SP's: According to a latest EFF research, it’s possible that you own printer is leaking the important information about you to the government. By printing some secret yellow codes on each document, Xerox, Brother, Dell, HP, and Canon printers are “helping” the Secret Service.

A research team at the Electronic Frontier Foundation (EFF) has cracked the secret code in printers that some color printers secretly hide in every document.
In the past, U.S. Secret Service has admitted that the hidden printer code was a part of a deal with laser printer manufacturers. These secret codes in printers help the government to identify the counterfeited documents. The new revelations have uncovered the private information that was encoded in each document printed on these printers.

“We’ve found that the dots from at least one line of printers encode the date and time your document was printed, as well as the serial number of the printer,” said EFF Staff Technologist Seth David Schoen.

Image of a dot grid produced by a Xerox DocuColor 12, magnified 10x and photographed by a Digital Blue QX5 computer microscope under white light. While yellow dots are visible, they are very hard to see (EFF)

The coded dots were found on the documents printed using machines by Xerox, Brother, Dell, HP, and Canon. These secret dots measure less than a millimeter in diameter and are yellow in color.

The secret codes in printers are repeated on every printed page and can only be seen under blue light, using a magnifying glass or a microscope.

The researchers at EFF have been able to decode the Xerox DocuColor printer codes and they believe that the other printer makers include the same kind of coding mechanisms.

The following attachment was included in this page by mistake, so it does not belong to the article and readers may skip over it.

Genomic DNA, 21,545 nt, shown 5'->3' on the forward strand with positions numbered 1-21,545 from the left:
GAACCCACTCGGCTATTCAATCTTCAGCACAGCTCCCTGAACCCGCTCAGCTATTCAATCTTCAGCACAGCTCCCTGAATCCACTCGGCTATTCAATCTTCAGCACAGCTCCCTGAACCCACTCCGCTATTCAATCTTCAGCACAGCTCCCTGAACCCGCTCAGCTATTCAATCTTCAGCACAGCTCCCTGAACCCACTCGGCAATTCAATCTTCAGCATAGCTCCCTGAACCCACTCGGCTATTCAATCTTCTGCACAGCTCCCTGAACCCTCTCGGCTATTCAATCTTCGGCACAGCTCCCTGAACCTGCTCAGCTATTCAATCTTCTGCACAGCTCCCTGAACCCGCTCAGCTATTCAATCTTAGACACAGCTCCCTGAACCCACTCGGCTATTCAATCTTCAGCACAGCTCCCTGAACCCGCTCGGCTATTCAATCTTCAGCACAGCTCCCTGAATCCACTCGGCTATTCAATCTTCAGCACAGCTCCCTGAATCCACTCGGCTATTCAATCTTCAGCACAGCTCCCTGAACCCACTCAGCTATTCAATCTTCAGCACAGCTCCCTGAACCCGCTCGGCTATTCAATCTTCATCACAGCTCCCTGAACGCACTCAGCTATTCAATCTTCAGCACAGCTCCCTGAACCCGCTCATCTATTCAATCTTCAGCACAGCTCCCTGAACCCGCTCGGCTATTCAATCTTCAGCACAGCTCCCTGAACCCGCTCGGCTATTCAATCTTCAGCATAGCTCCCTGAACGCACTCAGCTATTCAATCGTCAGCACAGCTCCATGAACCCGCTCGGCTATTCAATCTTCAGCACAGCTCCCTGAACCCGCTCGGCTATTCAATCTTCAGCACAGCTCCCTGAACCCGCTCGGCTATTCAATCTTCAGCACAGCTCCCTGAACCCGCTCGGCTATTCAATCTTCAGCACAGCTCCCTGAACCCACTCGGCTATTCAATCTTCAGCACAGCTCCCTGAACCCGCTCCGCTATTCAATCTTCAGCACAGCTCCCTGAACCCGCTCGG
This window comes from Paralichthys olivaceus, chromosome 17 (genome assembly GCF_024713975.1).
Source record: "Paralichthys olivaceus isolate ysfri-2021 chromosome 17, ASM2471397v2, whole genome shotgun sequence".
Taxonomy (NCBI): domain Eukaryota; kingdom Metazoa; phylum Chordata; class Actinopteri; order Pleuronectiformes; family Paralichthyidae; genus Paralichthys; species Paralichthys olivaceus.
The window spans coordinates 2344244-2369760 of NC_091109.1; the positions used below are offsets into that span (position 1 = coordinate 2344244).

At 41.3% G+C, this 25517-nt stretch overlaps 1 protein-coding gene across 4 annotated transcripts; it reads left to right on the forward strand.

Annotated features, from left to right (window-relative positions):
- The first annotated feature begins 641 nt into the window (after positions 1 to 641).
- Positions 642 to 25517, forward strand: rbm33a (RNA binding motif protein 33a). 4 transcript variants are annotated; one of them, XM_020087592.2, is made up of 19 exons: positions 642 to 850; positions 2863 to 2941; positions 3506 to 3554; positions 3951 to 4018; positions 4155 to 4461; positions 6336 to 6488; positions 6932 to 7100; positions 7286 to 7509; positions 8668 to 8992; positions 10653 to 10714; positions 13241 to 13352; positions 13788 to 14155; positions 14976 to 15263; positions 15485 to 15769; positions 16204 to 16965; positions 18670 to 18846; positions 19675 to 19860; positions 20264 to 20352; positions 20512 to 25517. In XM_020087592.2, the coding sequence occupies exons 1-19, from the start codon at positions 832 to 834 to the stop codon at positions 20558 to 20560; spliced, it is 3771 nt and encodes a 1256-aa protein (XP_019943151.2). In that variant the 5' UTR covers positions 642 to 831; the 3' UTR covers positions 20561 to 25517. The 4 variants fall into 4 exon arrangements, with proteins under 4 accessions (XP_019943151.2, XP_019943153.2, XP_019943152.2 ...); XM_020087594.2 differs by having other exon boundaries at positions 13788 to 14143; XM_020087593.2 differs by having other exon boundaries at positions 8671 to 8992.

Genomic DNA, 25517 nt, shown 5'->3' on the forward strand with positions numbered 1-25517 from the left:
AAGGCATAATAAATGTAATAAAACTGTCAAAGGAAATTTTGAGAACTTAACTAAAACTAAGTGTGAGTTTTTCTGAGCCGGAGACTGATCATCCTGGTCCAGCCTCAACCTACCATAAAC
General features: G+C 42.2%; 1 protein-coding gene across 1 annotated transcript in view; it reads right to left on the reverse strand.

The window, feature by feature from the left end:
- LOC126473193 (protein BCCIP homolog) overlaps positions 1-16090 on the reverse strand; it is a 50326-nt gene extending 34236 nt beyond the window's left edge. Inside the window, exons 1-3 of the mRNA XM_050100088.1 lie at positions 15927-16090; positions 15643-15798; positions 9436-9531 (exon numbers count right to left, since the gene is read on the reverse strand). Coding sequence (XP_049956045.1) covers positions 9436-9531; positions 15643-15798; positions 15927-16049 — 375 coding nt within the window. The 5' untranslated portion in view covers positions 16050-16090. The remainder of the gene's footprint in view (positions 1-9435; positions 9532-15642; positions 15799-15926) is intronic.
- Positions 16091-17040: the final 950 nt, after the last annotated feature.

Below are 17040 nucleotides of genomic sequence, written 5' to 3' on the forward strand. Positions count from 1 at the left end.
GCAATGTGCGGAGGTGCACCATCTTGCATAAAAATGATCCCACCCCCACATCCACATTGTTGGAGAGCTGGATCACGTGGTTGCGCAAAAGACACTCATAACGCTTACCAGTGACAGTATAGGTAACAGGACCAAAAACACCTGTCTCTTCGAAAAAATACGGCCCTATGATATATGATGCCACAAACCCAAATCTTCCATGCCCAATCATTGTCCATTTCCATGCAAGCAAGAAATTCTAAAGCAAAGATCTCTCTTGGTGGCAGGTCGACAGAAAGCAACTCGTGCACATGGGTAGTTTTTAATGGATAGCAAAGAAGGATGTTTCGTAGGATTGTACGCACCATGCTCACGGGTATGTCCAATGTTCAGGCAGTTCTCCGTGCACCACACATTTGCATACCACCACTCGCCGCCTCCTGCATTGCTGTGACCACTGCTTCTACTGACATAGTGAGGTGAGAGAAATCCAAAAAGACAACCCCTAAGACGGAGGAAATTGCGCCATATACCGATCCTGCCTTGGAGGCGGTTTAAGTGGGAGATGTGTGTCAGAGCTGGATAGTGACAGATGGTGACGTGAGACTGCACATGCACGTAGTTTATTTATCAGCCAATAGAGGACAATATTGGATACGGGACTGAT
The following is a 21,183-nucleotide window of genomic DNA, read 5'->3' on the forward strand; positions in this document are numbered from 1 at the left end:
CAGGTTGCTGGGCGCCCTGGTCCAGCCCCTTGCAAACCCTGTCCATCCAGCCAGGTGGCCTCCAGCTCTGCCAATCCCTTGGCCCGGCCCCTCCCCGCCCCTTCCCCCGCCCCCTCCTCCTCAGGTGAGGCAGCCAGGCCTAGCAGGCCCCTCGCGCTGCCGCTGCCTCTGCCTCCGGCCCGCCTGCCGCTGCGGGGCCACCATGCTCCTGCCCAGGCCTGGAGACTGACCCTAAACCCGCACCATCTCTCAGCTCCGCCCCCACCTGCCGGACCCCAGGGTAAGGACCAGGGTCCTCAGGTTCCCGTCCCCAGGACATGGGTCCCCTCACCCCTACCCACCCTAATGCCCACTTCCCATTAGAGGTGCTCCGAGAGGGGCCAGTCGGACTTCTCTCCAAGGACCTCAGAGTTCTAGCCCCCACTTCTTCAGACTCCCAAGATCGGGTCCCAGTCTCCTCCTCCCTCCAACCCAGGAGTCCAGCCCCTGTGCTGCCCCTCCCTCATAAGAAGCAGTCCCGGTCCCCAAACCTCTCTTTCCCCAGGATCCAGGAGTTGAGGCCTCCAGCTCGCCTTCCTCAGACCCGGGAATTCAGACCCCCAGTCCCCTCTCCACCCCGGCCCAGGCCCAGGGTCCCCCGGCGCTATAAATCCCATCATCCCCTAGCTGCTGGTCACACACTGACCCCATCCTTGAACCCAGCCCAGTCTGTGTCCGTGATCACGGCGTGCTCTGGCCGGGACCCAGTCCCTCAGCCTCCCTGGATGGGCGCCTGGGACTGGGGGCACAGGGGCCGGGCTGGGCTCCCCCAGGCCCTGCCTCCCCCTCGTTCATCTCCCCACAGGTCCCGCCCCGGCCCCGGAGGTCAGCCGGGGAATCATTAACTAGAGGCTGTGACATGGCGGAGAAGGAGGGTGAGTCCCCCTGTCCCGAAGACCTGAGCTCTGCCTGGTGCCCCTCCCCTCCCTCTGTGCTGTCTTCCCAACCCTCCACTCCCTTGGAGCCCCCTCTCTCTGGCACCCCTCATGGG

Use of computer graphics software to overlay the black dots in the microscope image with larger yellow dots for greater visibility. Finally, explanatory text added to show the significance of the dots. (EFF)

Such moves by the governments are harmful to the underground democracy movements as there is no legislation to stop the governments from sniffing the information. However, the Secret Service maintains its stance that the information found in secret codes in printers, is only used for criminal investigations.

In the past, Xerox has admitted that these secret codes in printers are provided to the government but stated that only the Secret Service had the ability to read them.

Outlining the danger involved, the EFF Senior Staff Attorney Lee Tien says, “Even worse, it shows how the government and private industry make backroom deals to weaken our privacy by compromising everyday equipment like printers. The logical next question is: what other deals have been or are being made to ensure that our technology rats on us?”

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